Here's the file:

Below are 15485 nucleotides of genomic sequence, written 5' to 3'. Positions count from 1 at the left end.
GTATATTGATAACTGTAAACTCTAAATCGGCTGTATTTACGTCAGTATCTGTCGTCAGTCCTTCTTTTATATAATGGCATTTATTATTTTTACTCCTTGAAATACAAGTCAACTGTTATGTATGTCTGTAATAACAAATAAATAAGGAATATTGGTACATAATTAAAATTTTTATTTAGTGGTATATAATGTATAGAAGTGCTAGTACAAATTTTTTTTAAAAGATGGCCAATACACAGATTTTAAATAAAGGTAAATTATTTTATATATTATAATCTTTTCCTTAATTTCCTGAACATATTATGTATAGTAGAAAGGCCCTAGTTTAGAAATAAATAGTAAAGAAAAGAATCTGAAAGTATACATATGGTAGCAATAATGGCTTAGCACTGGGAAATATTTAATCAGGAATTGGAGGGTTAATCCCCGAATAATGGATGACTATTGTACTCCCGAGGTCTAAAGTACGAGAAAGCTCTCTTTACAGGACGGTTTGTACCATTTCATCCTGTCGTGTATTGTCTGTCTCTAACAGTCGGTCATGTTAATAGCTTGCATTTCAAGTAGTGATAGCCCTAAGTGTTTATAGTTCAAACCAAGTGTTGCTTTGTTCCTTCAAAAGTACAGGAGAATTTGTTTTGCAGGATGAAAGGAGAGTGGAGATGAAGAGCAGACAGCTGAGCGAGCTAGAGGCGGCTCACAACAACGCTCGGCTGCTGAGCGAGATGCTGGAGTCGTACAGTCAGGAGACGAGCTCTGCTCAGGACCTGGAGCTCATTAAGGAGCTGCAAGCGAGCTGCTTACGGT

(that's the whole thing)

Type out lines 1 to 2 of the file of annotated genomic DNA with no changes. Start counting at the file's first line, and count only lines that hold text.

Below are 15485 nucleotides of genomic sequence, written 5' to 3'. Positions count from 1 at the left end.
GTATATTGATAACTGTAAACTCTAAATCGGCTGTATTTACGTCAGTATCTGTCGTCAGTCCTTCTTTTATATAATGGCATTTATTATTTTTACTCCTTGAAATACAAGTCAACTGTTATGTATGTCTGTAATAACAAATAAATAAGGAATATTGGTACATAATTAAAATTTTTATTTAGTGGTATATAATGTATAGAAGTGCTAGTACAAATTTTTTTTAAAAGATGGCCAATACACAGATTTTAAATAAAGGTAAATTATTTTATATATTATAATCTTTTCCTTAATTTCCTGAACATATTATGTATAGTAGAAAGGCCCTAGTTTAGAAATAAATAGTAAAGAAAAGAATCTGAAAGTATACATATGGTAGCAATAATGGCTTAGCACTGGGAAATATTTAATCAGGAATTGGAGGGTTAATCCCCGAATAATGGATGACTATTGTACTCCCGAGGTCTAAAGTACGAGAAAGCTCTCTTTACAGGACGGTTTGTACCATTTCATCCTGTCGTGTATTGTCTGTCTCTAACAGTCGGTCATGTTAATAGCTTGCATTTCAAGTAGTGATAGCCCTAAGTGTTTATAGTTCAAACCAAGTGTTGCTTTGTTCCTTCAAAAGTACAGGAGAATTTGTTTTGCAGGATGAAAGGAGAGTGGAGATGAAGAGCAGACAGCTGAGCGAGCTAGAGGCGGCTCACAACAACGCTCGGCTGCTGAGCGAGATGCTGGAGTCGTACAGTCAGGAGACGAGCTCTGCTCAGGACCTGGAGCTCATTAAGGAGCTGCAAGCGAGCTGCTTACGGT